A tile backsplash can add a touch of elegance and style to any kitchen or bathroom. However, installing one can seem like a daunting task for those who have never attempted it before. Luckily, installing a tile backsplash can be a relatively simple and rewarding DIY project with the right tools and guidance.
In this blog, we will provide you with a step-by-step guide on how to install a tile backsplash, from preparing the surface to grouting and sealing. We will also offer tips and tricks throughout the steps to help you achieve a professional-looking finish that will enhance the beauty and functionality of your space.
If you are looking for inspiration or a professional backsplash installation near you, contact us today to begin.
The first step to installing a backsplash is measuring the square footage. It will help you determine the quantity of tile required for your project, and proper measurements can help maintain the costs to a minimum.
Every kitchen area is different and so will yours. Mark each area in an alphabet, such as “A” for the left space, “B” for the right and “C” for the middle. Normally, these places will be rectangular and therefore, separate them accordingly. If you only have one section to cover, there’s no reason to make markings.
Simply multiply the width by the height to get the square footage. And in the case of multiple sections, measure these areas separately and add them together. Add another 10% to the value, to fill in any gaps or account for replacements.
Using an online calculator for this process can make the job much easier, and this is one tip we suggest.
Before you begin preparing the wall, remove appliances and cookware from the countertop. Also, move the stove away from the countertop to easily place the tile. If you can, disconnecting the stove would be ideal.
Place a cardboard or cloth over your countertop to protect it from debris. Shut off any power outlets in the region, to ensure a safe operation.
Preparing the wall properly is crucial to having a successful backsplash project. Patch holes on the walls with a spackling paste and use sandpaper to make your work surface smoother. Use soap and water to clean the walls, and use a primer to get rid of tough stains such as oil stains. If your wall is painted, use tri-sodium phosphate to wipe it down and sand it gently.
If your wall already has a tile, scrape the surface between the tiles and remove the grout. Wear safety glasses and use a hammer to free tile pieces and remove the tile.
When it comes to installing a kitchen backsplash, one of the most important steps is to ensure that the tiles are properly placed and securely fixed in place. Pre-laying a tile is a technique that is commonly used to achieve this.
Place the tile across the wall and mark the start and end points. Use the most visible area as a starting point and work your way upwards from there. Use a straightedge to level your tiles and mark their positions accordingly.
You may also need to cut tiles to fill the backsplash area. Use a tile cutter for porcelain or ceramic tiles, and a wet tile saw if you’re cutting natural stone.
To prepare mortar for a kitchen backsplash, start by mixing dry mortar mix with water in a bucket according to the manufacturer’s instructions. Mix until it reaches a smooth, lump-free consistency.
Remember the mixed mortar stays good for a limited time, and you can consider using a tile setting mat to tile immediately before you move to grout.
Once the mortar has been applied to the kitchen backsplash, tiles can be placed along the wall. Tile spacers should be added to keep the tiles lined up, and then the sheet should be slightly moved up and down to collapse any ridges and help the tile settle into place. If necessary, flatten the tile with a grout float.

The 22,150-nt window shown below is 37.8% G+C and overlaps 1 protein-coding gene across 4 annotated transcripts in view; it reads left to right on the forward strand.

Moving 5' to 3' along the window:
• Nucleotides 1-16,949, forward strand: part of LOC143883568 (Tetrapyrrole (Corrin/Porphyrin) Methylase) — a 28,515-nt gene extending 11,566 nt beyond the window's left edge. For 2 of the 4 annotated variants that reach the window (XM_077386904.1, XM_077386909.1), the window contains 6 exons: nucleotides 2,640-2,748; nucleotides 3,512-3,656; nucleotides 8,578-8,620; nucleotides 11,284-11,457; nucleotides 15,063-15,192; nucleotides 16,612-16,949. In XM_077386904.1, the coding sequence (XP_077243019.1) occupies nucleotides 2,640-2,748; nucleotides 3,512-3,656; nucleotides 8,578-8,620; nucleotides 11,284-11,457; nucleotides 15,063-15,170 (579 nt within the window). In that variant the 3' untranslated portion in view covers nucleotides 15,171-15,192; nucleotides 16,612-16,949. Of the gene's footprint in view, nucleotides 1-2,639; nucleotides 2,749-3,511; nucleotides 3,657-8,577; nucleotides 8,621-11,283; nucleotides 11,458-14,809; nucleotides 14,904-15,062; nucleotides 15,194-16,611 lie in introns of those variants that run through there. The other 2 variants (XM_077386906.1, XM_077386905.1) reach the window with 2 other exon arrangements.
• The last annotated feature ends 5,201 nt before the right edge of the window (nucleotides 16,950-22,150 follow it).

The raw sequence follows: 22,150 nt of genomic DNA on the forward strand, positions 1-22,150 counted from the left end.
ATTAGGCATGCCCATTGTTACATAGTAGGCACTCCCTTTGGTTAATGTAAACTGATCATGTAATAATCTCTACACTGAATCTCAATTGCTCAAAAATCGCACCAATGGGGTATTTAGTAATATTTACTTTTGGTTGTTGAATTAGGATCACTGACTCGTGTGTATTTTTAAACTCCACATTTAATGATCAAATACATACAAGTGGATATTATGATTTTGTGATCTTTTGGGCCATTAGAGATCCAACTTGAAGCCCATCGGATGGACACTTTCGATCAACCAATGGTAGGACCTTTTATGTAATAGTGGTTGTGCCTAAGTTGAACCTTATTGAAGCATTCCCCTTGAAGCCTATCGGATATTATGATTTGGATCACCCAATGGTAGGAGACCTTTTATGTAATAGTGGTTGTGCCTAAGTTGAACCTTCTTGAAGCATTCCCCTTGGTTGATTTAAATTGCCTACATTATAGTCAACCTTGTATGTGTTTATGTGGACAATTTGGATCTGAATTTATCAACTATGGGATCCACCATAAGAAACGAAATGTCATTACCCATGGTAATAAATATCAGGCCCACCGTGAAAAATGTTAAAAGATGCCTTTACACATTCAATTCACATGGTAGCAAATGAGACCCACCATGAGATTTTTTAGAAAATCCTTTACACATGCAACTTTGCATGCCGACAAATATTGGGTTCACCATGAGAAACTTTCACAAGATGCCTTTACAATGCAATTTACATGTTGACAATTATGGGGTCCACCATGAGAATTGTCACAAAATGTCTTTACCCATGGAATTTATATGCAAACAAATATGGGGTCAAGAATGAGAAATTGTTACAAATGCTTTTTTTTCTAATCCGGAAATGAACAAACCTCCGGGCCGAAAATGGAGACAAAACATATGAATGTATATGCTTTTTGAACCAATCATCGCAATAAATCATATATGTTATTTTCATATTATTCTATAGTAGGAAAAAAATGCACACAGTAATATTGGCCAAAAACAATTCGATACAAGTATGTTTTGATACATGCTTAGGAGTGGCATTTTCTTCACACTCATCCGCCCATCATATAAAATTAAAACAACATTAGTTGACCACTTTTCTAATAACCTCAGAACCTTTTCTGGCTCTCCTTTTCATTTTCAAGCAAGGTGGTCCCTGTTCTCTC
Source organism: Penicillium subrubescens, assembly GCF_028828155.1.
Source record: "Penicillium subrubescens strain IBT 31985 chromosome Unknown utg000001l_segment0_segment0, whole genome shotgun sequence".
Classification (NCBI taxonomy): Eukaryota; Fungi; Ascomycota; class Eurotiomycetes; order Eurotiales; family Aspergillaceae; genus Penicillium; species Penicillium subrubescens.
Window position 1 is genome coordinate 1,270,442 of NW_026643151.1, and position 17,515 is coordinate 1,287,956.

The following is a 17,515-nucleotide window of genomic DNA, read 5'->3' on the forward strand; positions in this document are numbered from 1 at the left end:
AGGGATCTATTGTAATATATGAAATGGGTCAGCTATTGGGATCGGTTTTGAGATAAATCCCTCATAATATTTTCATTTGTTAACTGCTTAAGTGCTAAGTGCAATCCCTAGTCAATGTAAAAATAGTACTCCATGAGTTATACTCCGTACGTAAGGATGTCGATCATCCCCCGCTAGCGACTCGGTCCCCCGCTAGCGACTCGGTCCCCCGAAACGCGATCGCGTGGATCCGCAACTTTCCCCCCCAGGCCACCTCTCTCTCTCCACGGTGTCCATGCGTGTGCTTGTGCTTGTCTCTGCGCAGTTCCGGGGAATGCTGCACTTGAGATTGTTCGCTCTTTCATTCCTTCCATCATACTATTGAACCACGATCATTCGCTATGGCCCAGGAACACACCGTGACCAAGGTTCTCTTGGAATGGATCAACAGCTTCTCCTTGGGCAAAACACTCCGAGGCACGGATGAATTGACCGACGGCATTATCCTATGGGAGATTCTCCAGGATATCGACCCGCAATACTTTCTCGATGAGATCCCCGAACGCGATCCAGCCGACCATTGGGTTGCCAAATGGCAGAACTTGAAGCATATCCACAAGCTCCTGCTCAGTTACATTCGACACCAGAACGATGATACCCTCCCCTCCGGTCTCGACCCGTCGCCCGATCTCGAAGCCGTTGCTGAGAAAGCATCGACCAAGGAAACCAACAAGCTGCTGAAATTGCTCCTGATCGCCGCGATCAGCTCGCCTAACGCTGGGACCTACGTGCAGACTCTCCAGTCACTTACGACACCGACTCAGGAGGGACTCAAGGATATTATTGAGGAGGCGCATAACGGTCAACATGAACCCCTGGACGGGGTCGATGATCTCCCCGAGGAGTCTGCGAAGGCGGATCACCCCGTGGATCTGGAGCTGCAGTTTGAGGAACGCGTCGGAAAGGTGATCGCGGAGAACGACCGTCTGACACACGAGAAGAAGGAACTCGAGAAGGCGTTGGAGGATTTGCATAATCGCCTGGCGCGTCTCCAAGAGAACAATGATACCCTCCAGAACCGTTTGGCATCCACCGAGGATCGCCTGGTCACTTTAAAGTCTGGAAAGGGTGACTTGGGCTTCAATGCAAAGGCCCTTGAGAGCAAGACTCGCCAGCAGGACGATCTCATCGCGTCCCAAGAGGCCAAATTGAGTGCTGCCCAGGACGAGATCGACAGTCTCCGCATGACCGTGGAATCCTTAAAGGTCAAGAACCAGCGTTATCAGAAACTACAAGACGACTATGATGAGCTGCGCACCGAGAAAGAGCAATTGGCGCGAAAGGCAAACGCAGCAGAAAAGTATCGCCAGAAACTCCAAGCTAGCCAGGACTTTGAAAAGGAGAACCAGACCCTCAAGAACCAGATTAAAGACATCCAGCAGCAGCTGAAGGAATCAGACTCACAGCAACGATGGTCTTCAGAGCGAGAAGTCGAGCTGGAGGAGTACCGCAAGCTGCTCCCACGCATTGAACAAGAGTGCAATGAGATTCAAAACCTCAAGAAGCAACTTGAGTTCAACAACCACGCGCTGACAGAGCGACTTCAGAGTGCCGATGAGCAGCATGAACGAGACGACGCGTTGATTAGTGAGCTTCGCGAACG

When laying the tile, it’s important to maintain an inch or less of space between the top row of tiles and cabinetry. If the gap is greater than an inch, cut extra tile pieces to fit the space. If the gap is smaller, consider installing molding to hide it. Allow the mortar and tile to dry completely, which can take up to 24 hours depending on the mortar used and the temperature of your home.
When grouting and sealing tiles for a kitchen backsplash, choosing the right type of grout is crucial based on the size of the joints. While a poly-blend sanded grout is ideal for joints 1/8-inch or greater, a poly-blend unsanded grout is more suitable for smaller joints.
Firstly, ensure that the tiles are clean and free from spacers before mixing the grout with water. It’s important to work in sections and apply the grout with a grout float at a 45-degree angle. After removing the excess grout with a 90-degree angle float, use a damp sponge to shape the grout joints and remove excess grout from the face of the tiles.
Remember to limit the amount of water used to avoid washing out the grout joints. Finally, wait for the grout to dry for about three hours before removing the last haze with a dampened cheesecloth or sponge. To protect against stains and spills, apply a sealant to the grout and tiles.
Once you’re done applying the grout, you’ll have to wait for up to three days for it to dry. Apply a sealer to ensure your backsplash isn’t straining. You can also consider adding latex caulk in spaces between the backsplash and countertop.
After all of this is done, get your kitchen to its previous state. Replace your appliances and cookware as well as the disassembled electrical outlets. To ensure that your backsplash stays in optimal condition, one tip we recommend is to use a glass clear to wipe it down occasionally.
Installing a kitchen backsplash can not only be a fun DIY task but can also save costs if you’re already on a tight budget. Plus, it refreshes your home by giving your kitchen a new look. We hope this guide was helpful and wish you luck with your DIY project. If you haven’t already begun, well find your tape measure and get started.